Hollywood has long tried to make films about auto racing that would strike a chord with general audiences. So far, the commercial successes have been few -- and, with rare exceptions, the racing has served as little more than a noisy background that fed speed and thrills to another story line.
"I mean, there's John Frankenheimer's 'Grand Prix' from 1966, and that's about it," Mario Andretti said in a telephone interview, adding that he had seen almost every racing movie made. "Grand Prix" won three Academy Awards for technical achievement; an auto racing movie has never won an Oscar for Best Picture.
"I'm sorry, that's it," Andretti said, offering a critique informed by the many championships to his credit.
But that bleak assessment could change. Andretti said he had hope for the prospects of the new Ron Howard film, "Rush," which chronicles the 1976 Formula One season and the duel between Niki Lauda and James Hunt for that year's driver championship. The movie opens nationwide on Sept. 27.
"It was probably a good choice for subject matter on the part of the filmmakers," said Andretti, whose opinion carries extra weight because he raced, and won, against both men. Moreover, he won the 1976 Japanese Grand Prix, the climax of both the racing season and the movie.
It was a season full of dramatic twists. Lauda had won five races when the circuit came to the Nürburgring for the German Grand Prix, where his Ferrari spun into a guardrail and caught fire. His helmet came off, and he suffered extensive burns. Though Lauda missed two races while he was hospitalized, he still led Hunt in World Championship points when, despite his painful injuries, he returned to competition just six weeks after the near-fatal crash. Pulling a helmet down over his burns was every bit as excruciating as depicted in the movie, Lauda said at the London premiere on Sept. 2.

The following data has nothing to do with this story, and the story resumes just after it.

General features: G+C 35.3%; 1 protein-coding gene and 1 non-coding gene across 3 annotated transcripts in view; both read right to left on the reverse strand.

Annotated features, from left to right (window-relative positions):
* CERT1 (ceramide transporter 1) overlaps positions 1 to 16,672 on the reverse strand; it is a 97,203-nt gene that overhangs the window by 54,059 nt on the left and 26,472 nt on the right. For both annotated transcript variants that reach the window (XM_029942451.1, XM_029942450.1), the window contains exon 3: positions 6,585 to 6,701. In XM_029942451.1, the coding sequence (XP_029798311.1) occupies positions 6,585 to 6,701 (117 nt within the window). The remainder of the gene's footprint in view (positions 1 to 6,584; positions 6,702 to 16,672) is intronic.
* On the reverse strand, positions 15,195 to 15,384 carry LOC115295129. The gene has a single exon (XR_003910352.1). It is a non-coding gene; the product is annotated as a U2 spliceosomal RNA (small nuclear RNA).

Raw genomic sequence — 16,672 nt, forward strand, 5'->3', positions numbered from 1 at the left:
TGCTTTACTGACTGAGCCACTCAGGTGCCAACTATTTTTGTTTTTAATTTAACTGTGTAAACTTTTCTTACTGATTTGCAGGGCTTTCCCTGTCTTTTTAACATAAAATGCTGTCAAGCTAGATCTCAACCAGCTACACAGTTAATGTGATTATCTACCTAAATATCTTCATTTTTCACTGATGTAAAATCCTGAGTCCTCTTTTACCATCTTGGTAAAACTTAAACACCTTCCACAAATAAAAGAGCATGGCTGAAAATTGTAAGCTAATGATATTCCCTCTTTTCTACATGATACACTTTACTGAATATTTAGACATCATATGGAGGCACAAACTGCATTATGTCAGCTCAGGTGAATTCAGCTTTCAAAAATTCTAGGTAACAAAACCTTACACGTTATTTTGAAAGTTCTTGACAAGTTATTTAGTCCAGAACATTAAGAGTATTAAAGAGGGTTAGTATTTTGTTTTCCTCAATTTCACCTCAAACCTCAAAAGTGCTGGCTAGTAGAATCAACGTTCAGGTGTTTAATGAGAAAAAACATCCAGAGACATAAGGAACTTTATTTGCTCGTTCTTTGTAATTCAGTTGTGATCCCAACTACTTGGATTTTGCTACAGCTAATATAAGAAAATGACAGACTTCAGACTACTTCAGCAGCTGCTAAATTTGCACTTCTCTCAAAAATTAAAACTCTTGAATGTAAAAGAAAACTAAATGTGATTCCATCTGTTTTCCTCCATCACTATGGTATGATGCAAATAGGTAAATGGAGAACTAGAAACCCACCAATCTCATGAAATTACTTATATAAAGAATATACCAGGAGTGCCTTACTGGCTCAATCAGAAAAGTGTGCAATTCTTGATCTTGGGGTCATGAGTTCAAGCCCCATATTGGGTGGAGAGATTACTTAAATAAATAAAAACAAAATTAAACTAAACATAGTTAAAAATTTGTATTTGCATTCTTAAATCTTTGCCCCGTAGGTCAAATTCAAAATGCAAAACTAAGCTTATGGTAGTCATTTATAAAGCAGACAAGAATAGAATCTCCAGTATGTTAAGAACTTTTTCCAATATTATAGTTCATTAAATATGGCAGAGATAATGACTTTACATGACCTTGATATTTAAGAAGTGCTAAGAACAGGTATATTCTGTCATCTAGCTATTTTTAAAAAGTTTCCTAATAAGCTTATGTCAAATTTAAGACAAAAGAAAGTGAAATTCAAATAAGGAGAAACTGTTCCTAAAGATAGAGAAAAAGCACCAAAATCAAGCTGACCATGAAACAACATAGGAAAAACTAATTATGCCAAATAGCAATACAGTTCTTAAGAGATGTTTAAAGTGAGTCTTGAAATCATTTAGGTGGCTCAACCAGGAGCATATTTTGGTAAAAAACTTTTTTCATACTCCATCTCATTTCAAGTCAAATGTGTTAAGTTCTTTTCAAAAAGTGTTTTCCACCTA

He said the movie was so realistic that it helped him to recall forgotten details of the crash.
"Although I never lost consciousness, I never realized what my rescuers were doing to try to keep me alive," he said. "I was only concerned with my own survival."
Andretti said he was impressed with the trailers he had seen. Others in racing who attended the London premiere or other screenings have been almost unanimous in their praise. And this is a tough crowd to please.
Although the battle for the championship was compelling in its own right, where the film has received the most praise is in the script and the highly charged chemistry between the actors who play the main characters -- Daniel Brühl as the dour Lauda and Chris Hemsworth as the flamboyant Hunt.
"Most modern-era car racing movies, from 'Grand Prix' and 'Le Mans' to 'Days of Thunder', have been far stronger at portraying the excitement on the track than at developing interesting downtime drama among the characters," wrote Todd McCarthy of The Hollywood Reporter, noting that the reverse is true with "Rush," which devotes far more time to exploring the personalities of the drivers.
"Mozart vs. Salieri. Kennedy vs. Khrushchev. Gates vs. Jobs," Variety's film critic, Peter Debruge, wrote, adding that "Rush" is "not just one of the great racing movies of all time, but a virtuoso feat of filmmaking in its own right, elevated by two of the year's most compelling performances. It's high-octane entertainment that demands to be seen on the big screen, assembled for grown-ups and executed in such a way as to enthrall even those who've never watched a race in their life."
Closer to the sport, the retired Formula One driver David Coulthard said he found the racing scenes credible, although "no film can quite capture what really goes on inside the car."
"But I thought the characters were compelling and believable," Coulthard said in an interview at the Italian Grand Prix last week. "I have a rather personal perspective on the two men, as I know Niki, of course, from my association with Mercedes, and I met James when I was a very young driver."
The fast-living Hunt died of a heart attack in 1993 at age 45.
One of the few tempered comments about the movie or its performances came from Bernie Ecclestone, who controls the commercial rights to Formula One.
At the Italian Grand Prix, Mr. Ecclestone said that no one could ever play Hunt like Hunt himself: "He would have livened the film up a lot."
This article originally appeared in The New York Times.